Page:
by Scott Jack
Content Contributor, E-N Computers
Over 10 years of experience in healthcare IT and tech support.
When you look at IT managed service providers (MSPs), you’ll find that many of them offer plans for both fully managed IT and co-managed IT. With a fully managed IT plan, the MSP handles all aspects of your IT environment.
With co-managed IT, responsibility for your IT environment is shared between your own staff and an MSP. This may look different depending on your company size, structure, and industry. But there are certain internal roles we find collaborate best with us as an MSP.
We will introduce three roles that are best suited to a successful co-managed IT partnership. We’ll provide a brief overview of each role, explain why they’re a good fit, and how you can find the right person for the role. We also provide sample job descriptions to help you when you’re looking to hire for one of these roles.
The three roles are:
- Business Analyst
- Technology Coordinator
- Desktop Support Technician
Which staff roles should coordinate with an MSP?
In our experience, the three roles best suited to coordinate with a co-managed IT service provider are: business analyst, technology coordinator, or desktop support technician.
But first, why should — or shouldn’t — you consider co-managed IT? Here is a quick overview of the benefits and drawbacks.
Benefits: Co-managed IT provides you with a larger and more experienced team at a lower cost than building an in-house IT department. It also can offer better continuity of support than you would get with a one or two-person IT team, since we will keep complete and current documentation on your systems. (See more benefits of managed IT services.)
Drawbacks: When you work with an IT vendor, even in a co-managed IT arrangement, you lose some control over your IT systems and processes. We have a clear service level agreement with each client, but this means some non-urgent issues might be responded to more slowly than you’re accustomed to. (See more drawbacks of outsourcing IT.)
With that covered, here are three roles that work well with co-managed IT.
Get the Job Descriptions
Hiring good IT personnel isn’t easy. We’ve found three roles work well with a co-managed IT service plan. And we’ve created sample job descriptions to help you find the right people for the job.
Don’t have time for the job descriptions right now? Enter your email address (totally optional!) and we’ll send you a link so you can download them later or share them with your team.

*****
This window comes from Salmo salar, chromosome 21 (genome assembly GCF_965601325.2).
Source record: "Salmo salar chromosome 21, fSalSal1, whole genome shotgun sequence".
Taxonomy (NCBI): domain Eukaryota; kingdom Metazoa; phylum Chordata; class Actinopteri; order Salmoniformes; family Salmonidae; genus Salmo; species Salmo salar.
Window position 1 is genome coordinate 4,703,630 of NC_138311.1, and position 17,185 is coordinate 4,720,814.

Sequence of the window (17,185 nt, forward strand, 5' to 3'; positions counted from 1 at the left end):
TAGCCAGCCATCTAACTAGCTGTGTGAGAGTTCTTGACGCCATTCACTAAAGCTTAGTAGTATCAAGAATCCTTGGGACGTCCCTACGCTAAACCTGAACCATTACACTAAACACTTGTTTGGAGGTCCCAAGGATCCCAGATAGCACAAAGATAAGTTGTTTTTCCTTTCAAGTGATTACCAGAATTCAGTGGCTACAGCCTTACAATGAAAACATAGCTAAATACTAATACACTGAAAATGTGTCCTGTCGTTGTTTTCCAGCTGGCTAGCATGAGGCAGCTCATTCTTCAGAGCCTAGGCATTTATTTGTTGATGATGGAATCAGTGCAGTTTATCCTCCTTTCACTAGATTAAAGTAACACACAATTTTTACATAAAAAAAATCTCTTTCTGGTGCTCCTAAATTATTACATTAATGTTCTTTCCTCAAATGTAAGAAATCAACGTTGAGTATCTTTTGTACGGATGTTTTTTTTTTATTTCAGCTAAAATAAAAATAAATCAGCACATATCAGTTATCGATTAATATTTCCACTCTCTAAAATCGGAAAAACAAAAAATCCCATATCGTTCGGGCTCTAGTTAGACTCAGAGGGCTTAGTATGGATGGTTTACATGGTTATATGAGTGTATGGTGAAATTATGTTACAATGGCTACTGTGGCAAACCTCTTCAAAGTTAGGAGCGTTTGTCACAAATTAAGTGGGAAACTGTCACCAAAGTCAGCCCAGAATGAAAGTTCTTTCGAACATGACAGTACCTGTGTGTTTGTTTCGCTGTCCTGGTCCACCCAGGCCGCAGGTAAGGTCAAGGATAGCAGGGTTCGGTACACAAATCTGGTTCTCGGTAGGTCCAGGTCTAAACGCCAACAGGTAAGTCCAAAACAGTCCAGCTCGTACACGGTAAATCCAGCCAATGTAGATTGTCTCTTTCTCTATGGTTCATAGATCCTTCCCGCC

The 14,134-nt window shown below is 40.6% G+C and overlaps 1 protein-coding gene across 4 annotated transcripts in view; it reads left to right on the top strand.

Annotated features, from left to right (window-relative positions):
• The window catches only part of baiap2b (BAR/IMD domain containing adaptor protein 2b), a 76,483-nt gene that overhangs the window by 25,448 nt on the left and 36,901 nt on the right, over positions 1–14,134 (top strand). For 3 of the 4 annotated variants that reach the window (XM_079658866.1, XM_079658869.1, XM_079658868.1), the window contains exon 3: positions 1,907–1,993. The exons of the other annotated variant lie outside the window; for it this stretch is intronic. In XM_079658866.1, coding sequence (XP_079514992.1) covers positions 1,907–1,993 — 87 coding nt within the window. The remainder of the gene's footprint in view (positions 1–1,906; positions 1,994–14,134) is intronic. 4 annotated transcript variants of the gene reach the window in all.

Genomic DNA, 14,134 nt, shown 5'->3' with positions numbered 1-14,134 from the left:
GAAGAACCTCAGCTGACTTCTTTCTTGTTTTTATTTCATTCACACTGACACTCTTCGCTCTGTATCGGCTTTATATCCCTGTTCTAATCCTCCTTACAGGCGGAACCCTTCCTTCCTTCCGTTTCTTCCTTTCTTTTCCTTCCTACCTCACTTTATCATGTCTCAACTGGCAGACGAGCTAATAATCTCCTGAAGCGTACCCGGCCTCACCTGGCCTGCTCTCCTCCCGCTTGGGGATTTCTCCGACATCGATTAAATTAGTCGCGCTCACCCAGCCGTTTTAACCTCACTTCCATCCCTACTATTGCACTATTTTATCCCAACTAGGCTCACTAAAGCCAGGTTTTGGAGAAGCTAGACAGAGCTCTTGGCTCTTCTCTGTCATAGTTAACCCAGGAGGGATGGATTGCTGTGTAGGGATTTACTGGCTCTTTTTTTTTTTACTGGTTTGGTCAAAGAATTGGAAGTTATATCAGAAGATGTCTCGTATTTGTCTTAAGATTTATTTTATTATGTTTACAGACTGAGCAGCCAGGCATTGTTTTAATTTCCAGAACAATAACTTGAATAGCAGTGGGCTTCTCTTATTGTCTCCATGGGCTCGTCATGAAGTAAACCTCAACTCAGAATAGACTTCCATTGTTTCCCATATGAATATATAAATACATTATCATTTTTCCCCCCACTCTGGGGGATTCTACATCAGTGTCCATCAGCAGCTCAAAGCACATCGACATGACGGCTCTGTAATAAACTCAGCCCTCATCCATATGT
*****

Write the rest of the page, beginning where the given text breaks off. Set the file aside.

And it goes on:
Average Salary: $80,000
Job Description: Business analysts collect and evaluate data about your business to identify problems, opportunities, and trends. They also keep an eye on projects and processes. They look for ways to improve data collection, reporting, processes, and systems. This includes looking for ways to effectively use technology.
How to Fill This Role
Successful business analysts are critical thinkers, problem solvers, and communicators. Rather than wait for information to be handed to them, they are resourceful and eager to find the information they need. They know who is most likely to have answers to the questions and are willing to approach them directly to get those answers. They are also able to bridge the communication gap between technologists and business people.
You may already have a business analyst waiting to be found in your organization. They often come from a managerial or IT background. Often, they’re eager to understand ‘the other side’; in other words, they’re a tech savvy manager or a business-minded technologist. Either way, they want to develop a holistic understanding of how the business functions and are naturally inclined to look for ways to streamline operations.
Why They Are a Good Fit
A common challenge in business is that managers and IT people don’t speak each other’s language or understand one another. Someone with the skills and aptitudes mentioned above can bridge the communication gap. They also have a good grasp of how different parts of the business interact with each other. With the backing of organization leadership, they can be a powerful force for pushing forward a unified business-IT strategy.
Because of their deep understanding of business and technological realities, we think business analysts make an ideal internal point of contact. Because they are embedded in your organization, a business analyst can build good rapport with other members of your team and keep a pulse on what works, what doesn’t, and where technology might improve worker and customer experience. We love collaborating with someone with that kind of insight because it produces some of the best results. (See Should I Hire an IT Support Manager or a Business Analyst?)
Average Salary: $70,000